Introduction to Deposition Preparation and Strategies

Taking Depositions with a Video Camera (2:17 and 10:35)

Let's expand on a few things.

First, as always, know your rules. If you're going to be the one operating the camera and swearing in the witness, then be sure to know what is required of you.

For example, you may need to become a notary so you can swear in the witness.

Additionally, you may also need to make statements once the video recording begins that notes that everything is on the record and what time it is.

Second, if you can have both a court reporter plus a video camera, then definitely do it!

Not only will the paper record make things easier when citing the record in pleadings, but the video record will put in perspective how the question is answered by the witness.

For instance, the paper record may look like this:

Q: You're at fault, correct?

A: No.

Seems straightforward, right?

In reality, the transcript has a major limitation -- you can't see how the witness is responding.

In reality, before answering the above question, the witness may have waited 5 minutes before saying anything. In doing so, the witness may have also been sweating profusely, looking around nervously, and dressed inappropriately. 

The video in this situation is obviously going to have a MUCH bigger impact on the jury.

Third, master the video camera before using it at a deposition.

The last thing you want is to take a deposition that is not recorded.

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Discovery Requests - Defined for Civil Cases (8:30)

Interrogatories. A list of questions sent to another party that must be either objected to or answered (in whole or in part). The answers need to be sworn to, which requires a notarized verification to be attached with the answers.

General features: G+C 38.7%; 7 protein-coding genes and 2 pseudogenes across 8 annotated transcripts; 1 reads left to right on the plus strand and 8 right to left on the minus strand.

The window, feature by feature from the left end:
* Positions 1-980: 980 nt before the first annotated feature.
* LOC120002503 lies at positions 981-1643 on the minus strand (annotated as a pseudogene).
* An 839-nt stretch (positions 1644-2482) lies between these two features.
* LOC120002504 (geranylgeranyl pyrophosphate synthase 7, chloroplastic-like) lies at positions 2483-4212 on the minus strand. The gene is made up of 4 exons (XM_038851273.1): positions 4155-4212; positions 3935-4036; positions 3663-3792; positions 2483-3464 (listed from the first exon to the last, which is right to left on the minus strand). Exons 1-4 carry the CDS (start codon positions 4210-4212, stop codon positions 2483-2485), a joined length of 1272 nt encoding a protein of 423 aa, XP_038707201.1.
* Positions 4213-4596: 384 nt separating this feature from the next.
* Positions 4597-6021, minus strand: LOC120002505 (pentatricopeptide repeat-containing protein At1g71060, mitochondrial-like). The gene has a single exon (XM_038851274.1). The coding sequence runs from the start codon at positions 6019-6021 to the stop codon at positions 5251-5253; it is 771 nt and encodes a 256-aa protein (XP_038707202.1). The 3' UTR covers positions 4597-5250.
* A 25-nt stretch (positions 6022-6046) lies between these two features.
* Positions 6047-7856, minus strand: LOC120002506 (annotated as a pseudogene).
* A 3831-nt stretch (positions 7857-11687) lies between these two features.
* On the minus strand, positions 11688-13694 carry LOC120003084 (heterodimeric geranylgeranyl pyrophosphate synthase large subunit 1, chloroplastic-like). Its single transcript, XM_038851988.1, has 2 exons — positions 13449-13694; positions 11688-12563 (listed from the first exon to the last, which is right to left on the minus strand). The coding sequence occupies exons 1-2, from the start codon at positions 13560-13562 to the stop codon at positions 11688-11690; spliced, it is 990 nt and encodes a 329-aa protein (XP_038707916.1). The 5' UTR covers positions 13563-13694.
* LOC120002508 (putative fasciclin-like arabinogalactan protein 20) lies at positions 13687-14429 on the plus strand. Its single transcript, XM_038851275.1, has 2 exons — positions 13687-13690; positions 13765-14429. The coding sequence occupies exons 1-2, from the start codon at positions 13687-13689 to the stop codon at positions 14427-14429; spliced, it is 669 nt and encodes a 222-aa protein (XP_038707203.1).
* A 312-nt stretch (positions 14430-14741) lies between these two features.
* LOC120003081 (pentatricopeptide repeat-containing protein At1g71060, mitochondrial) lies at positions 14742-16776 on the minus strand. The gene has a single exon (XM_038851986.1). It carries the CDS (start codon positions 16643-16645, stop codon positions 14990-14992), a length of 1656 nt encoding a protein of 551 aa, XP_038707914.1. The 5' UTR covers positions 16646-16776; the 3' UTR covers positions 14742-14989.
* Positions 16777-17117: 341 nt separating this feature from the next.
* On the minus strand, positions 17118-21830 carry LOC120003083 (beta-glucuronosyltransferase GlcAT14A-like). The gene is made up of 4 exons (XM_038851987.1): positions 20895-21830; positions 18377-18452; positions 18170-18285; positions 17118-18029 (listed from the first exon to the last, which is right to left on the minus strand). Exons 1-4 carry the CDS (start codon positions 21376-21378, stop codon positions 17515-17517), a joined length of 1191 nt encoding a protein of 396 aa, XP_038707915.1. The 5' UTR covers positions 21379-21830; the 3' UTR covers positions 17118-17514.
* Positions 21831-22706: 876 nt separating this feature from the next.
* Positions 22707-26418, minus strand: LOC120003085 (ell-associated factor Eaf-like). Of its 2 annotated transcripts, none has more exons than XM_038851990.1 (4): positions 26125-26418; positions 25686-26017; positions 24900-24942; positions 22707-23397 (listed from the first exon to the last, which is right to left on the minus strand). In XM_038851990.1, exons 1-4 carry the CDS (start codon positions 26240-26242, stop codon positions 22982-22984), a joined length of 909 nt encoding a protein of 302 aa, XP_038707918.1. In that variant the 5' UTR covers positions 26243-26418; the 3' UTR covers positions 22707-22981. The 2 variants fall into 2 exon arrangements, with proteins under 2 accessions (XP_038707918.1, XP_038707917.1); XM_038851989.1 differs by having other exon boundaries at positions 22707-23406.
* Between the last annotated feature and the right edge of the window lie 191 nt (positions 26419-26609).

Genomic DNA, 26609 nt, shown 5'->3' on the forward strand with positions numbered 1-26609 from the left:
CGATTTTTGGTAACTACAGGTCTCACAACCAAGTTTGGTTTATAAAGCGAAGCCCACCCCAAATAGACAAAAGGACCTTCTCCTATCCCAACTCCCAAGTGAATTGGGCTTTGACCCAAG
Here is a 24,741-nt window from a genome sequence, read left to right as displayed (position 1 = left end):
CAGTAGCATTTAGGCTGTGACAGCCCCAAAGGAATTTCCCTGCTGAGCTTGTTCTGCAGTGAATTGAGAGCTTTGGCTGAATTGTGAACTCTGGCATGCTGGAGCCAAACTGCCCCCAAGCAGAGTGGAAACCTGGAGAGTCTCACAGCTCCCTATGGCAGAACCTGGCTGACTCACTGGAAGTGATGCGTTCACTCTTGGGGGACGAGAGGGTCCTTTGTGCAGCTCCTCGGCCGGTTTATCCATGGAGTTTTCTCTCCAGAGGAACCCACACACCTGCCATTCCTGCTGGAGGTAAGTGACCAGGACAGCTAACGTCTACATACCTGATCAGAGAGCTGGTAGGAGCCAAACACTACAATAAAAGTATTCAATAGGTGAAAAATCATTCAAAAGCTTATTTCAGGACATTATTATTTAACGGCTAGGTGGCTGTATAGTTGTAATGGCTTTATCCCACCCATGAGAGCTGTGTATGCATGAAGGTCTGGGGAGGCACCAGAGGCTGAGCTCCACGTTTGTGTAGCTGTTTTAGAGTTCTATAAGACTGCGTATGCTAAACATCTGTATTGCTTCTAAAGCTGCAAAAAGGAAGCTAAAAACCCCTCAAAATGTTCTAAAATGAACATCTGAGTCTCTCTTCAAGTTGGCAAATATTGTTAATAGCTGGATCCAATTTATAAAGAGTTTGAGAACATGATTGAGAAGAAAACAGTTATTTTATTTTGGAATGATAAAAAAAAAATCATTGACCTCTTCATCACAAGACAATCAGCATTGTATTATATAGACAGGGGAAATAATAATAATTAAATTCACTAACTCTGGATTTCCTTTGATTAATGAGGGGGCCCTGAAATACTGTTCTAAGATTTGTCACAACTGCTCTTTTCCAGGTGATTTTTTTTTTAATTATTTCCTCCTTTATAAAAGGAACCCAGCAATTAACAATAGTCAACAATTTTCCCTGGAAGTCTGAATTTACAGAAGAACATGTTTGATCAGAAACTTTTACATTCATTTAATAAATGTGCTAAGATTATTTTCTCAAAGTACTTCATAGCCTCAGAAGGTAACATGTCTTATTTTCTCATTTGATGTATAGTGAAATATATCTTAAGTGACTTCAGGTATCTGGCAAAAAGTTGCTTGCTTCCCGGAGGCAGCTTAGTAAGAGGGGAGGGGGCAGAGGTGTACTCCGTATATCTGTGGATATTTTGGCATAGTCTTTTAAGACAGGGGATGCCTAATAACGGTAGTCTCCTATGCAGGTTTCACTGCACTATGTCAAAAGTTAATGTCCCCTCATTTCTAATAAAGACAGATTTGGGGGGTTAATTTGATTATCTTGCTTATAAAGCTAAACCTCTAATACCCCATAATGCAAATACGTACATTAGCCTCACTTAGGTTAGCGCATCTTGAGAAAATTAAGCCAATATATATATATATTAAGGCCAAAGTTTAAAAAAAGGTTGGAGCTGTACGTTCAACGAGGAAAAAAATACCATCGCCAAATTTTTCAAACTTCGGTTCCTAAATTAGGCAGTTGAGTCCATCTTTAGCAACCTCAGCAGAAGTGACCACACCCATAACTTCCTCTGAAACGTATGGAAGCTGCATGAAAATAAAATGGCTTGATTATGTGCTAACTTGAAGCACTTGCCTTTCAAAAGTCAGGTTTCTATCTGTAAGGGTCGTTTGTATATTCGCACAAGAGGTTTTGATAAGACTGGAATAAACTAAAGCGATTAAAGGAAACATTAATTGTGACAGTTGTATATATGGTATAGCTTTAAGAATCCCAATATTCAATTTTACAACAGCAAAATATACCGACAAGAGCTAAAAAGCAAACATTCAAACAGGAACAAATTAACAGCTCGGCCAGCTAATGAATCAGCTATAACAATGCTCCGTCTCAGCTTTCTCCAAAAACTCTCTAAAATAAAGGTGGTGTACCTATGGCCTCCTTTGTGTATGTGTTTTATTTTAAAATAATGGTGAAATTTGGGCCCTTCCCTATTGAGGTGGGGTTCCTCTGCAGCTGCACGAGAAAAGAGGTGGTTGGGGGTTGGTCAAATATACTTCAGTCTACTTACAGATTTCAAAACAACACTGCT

Request for Disclosures. Generic questions or requests -- set by statute -- that the parties send to one another.


Request for Production. A request for documentation, stored information, and/or tangible things.


Request for Admissions. A set of statements sent to the other party for the purpose of having the recipient either admit or deny the validity of the statements.


The Traditional Strategy with Depositions

What are your thoughts with this approach? Let me know in the comments down below!


Alternative Deposition Strategies

Here are just a few deposition strategies that I've used in the past!

These are just two of many alternative options, which means that you'll need to determine which strategy is best for your case.

Just be mindful that every wave of Discovery Requests is going to burn a chunk of time (typically a month of time).

The last thing you want to do is to have too many waves that ultimately put you close to the discovery deadline. 


Thoughts?

If you have any questions, comments, or thoughts, then be sure to leave those in the comment section below!

  • What all are you wanting to see in this course? If you let me know, then I may end up including it in future lessons!

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